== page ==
The race to Mars

By Lyle Bateman
Contributing Writer, [GAS]

Martian sand dunes It makes for very good science fiction. Mankind has been fascinated by the red planet for millenia … ancient people told stories about the God of War when watching Mars transit the skies, and more recent thinkers have speculated on ancient civilizations living and dying on Mars. Even in the most recent times, when we have accepted that the red planet is probably lifeless, and at best only contains the most basic microbial life, Mars continues to fascinate humans.

Today, many people are looking to mars as the next step in our manned space exploration. Having already landed humans on the moon with Apollo, the conventional wisdom is that a manned mission to Mars is the next logical step in our exploration of the solar system. In early 2004, George Bush announced an ambitious plan to send humans to Mars by 2015, and while that plan was overly ambitious, fueled more by political considerations than by science, the fact remains that NASA and other space organizations are looking seriously at a manned trip to Mars in the next few decades. Plans have advanced so far that training labs are being set up and staffed to begin research into the human issues involved in long-term exposure to the cramped, closed environments of space travel.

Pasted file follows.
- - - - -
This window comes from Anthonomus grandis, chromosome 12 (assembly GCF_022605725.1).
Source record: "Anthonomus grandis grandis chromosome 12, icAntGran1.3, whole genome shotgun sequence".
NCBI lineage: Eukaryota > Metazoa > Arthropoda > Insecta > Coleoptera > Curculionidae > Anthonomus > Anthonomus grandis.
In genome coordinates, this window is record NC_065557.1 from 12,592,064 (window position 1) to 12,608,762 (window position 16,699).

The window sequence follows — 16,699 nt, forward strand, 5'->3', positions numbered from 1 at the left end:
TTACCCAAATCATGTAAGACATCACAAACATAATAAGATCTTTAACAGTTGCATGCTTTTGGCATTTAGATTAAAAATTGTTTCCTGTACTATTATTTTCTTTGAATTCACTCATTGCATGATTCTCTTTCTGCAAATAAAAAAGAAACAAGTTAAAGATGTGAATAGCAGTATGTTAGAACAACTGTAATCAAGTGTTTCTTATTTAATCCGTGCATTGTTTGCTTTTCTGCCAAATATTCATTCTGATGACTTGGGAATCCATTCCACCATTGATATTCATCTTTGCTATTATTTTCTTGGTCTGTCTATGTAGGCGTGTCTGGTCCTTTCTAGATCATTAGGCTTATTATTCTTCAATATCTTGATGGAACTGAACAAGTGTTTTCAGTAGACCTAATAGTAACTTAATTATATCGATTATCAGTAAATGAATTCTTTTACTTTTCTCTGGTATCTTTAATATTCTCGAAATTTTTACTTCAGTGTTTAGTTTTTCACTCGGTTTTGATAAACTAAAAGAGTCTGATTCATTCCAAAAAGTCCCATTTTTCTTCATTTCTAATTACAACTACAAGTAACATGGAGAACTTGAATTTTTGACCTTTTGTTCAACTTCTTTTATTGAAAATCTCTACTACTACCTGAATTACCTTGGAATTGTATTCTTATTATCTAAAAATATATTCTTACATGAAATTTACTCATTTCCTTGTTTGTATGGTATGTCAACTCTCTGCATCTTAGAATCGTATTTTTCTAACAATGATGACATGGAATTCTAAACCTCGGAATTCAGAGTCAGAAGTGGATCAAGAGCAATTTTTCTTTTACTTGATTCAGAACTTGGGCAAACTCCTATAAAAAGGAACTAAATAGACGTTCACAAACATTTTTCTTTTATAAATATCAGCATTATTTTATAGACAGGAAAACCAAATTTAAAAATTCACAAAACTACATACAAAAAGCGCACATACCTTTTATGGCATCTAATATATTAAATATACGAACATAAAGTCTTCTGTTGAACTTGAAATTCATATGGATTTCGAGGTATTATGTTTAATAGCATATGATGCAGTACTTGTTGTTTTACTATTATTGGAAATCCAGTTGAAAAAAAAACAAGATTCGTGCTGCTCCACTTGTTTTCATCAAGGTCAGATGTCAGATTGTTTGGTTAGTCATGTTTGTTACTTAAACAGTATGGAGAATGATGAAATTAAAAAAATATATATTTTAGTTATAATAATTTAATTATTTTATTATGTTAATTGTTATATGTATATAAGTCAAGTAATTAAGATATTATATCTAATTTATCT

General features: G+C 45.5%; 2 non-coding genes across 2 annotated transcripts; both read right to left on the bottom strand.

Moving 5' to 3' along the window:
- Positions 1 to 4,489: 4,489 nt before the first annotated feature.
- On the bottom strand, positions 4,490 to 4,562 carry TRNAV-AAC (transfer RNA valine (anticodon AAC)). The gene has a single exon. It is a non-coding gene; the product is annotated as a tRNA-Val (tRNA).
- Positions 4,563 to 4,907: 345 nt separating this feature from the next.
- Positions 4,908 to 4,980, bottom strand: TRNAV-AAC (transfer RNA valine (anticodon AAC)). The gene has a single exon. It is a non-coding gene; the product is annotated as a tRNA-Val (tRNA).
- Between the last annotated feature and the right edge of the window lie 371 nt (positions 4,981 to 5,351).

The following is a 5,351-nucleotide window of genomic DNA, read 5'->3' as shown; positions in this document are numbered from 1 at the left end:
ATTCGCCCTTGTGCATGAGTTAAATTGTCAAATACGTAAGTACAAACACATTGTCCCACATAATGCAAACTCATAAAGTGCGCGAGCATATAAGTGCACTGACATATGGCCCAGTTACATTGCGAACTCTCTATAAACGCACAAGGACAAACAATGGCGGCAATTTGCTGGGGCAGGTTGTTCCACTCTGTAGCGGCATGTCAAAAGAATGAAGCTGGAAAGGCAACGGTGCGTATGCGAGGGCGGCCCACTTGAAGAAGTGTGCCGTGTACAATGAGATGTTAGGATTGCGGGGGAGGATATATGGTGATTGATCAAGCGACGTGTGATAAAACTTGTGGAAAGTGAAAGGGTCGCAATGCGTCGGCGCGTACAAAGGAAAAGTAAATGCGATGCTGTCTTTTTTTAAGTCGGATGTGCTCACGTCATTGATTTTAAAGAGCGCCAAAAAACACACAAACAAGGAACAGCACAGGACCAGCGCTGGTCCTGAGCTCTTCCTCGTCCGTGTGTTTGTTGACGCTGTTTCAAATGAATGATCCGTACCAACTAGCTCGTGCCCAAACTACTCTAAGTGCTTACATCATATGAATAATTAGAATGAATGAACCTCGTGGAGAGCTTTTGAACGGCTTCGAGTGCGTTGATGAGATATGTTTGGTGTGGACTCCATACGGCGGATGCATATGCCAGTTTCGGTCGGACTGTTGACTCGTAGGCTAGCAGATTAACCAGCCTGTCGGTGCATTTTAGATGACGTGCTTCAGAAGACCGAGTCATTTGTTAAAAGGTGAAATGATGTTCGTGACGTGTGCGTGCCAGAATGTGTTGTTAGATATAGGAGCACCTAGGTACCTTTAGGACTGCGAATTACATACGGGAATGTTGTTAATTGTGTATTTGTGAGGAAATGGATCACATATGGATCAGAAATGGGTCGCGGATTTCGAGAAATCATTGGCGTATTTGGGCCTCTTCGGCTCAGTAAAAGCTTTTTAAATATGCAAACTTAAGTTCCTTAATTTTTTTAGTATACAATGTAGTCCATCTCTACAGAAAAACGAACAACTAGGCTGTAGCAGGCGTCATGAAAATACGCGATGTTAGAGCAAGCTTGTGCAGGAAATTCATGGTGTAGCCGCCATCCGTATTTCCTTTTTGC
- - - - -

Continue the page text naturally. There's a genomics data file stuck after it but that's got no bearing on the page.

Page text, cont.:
There are many good, logical reasons to go to Mars, and there is no doubt in my mind that if society continues to progress as we have been, humans will walk the red sands of Mars someday. It’s even logical to say that Mars is the next logical step in our manned exploration of the solar system, after the moon. But that leaves an important question unanswered, IMO … have we truly “been to the moon?”

Don’t get me wrong, I am NOT a conspiracy guy who is questioning whether Apollo ever happened. There is no question that 12 men walked on the moon in the late 60’s and early 70’s, but that doesn’t mean that we’ve explored the moon in the way necessary before we are ready to move on. Are we utilizing the moon in the way we best can? Are there things we can learn from more manned moon missions that we can apply to a manned Mars mission? What are the advantages to a manned mission to Mars that can’t be achieved by returning to the moon? And ultimately, is there an advantage to a permanent manned presence on the moon prior to going to Mars?